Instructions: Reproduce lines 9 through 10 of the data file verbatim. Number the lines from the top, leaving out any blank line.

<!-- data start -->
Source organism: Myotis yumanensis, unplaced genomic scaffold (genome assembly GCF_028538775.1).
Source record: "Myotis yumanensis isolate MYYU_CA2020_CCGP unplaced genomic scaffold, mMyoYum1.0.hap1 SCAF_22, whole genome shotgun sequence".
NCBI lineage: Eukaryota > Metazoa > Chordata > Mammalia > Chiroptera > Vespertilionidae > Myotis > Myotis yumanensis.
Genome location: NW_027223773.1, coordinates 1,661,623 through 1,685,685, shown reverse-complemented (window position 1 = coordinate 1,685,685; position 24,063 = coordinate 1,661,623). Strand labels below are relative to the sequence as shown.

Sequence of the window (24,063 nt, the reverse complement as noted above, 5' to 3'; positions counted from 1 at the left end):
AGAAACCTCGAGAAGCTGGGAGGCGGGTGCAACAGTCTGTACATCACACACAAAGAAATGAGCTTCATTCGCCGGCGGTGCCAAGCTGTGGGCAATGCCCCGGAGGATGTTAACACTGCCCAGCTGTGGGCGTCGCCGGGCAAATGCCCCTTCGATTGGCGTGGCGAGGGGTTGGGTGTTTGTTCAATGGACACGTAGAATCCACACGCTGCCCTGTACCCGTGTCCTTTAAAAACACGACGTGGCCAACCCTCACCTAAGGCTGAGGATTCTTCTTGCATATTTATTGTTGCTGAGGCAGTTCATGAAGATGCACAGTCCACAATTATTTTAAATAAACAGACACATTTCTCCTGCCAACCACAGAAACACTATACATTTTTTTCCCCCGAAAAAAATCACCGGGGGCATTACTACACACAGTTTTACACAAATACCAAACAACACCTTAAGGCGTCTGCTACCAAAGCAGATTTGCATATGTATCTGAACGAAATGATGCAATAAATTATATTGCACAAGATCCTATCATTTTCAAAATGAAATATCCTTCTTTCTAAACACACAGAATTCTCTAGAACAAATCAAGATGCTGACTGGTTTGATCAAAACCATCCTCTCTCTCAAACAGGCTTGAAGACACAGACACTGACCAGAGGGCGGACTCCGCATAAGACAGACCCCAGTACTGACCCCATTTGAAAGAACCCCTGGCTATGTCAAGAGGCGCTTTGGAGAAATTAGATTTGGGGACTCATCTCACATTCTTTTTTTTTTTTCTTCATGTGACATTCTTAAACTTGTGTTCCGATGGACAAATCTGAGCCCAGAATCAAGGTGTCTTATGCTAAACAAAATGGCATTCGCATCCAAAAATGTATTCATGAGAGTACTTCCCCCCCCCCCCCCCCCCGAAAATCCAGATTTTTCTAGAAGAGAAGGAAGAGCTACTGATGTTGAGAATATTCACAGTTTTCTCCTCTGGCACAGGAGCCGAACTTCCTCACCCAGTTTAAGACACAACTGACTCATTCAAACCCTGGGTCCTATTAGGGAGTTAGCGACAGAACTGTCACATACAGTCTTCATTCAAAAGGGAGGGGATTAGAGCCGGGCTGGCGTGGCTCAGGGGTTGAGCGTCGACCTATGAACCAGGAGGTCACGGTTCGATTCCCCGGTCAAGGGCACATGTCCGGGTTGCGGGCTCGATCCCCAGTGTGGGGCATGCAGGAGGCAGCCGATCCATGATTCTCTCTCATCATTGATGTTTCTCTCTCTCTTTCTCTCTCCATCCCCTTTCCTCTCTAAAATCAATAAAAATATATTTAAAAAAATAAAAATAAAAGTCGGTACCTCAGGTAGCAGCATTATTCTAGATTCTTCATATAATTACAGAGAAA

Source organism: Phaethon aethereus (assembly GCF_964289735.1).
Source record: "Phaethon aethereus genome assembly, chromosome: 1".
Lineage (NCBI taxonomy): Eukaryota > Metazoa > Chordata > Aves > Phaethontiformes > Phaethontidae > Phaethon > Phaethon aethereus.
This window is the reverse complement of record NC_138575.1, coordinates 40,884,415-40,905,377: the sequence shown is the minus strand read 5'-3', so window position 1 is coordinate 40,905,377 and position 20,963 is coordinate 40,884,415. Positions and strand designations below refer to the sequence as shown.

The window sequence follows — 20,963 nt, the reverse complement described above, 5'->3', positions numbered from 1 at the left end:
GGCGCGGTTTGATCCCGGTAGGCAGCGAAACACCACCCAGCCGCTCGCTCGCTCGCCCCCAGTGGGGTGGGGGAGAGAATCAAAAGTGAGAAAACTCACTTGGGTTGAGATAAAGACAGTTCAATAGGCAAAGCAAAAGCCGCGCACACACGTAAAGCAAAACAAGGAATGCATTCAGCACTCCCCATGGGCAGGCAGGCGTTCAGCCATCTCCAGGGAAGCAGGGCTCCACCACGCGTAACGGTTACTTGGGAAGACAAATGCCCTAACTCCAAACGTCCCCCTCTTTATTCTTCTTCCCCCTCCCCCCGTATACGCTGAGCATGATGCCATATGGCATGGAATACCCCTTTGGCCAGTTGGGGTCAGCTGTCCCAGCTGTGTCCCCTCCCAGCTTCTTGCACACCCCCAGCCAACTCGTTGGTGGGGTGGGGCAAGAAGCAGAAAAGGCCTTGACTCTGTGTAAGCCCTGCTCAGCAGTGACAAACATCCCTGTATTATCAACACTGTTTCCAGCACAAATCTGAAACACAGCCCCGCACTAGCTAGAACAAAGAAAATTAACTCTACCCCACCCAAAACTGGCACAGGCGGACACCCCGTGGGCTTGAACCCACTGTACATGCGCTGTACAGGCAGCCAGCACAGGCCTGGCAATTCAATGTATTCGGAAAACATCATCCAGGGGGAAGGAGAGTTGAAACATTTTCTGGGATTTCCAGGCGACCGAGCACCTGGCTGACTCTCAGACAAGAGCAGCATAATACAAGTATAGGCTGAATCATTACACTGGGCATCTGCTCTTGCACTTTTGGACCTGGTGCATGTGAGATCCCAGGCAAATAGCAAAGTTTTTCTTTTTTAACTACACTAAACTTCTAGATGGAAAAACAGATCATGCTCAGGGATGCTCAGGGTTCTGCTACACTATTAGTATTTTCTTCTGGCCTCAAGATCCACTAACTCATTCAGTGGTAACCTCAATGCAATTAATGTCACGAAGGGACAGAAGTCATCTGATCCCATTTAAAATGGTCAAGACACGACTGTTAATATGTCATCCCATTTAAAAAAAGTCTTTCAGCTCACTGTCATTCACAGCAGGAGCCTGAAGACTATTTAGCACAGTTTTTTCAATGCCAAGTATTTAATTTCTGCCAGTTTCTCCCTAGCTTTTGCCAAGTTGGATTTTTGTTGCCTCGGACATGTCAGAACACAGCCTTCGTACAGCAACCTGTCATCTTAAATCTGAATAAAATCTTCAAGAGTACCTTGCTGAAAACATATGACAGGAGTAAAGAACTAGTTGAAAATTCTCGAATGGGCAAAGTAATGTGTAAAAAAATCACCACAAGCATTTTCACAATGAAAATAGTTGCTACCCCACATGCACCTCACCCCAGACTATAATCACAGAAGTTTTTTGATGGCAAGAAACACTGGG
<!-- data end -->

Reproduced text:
Lineage (NCBI taxonomy): Eukaryota > Metazoa > Chordata > Aves > Phaethontiformes > Phaethontidae > Phaethon > Phaethon aethereus.
This window is the reverse complement of record NC_138575.1, coordinates 40,884,415-40,905,377: the sequence shown is the minus strand read 5'-3', so window position 1 is coordinate 40,905,377 and position 20,963 is coordinate 40,884,415. Positions and strand designations below refer to the sequence as shown.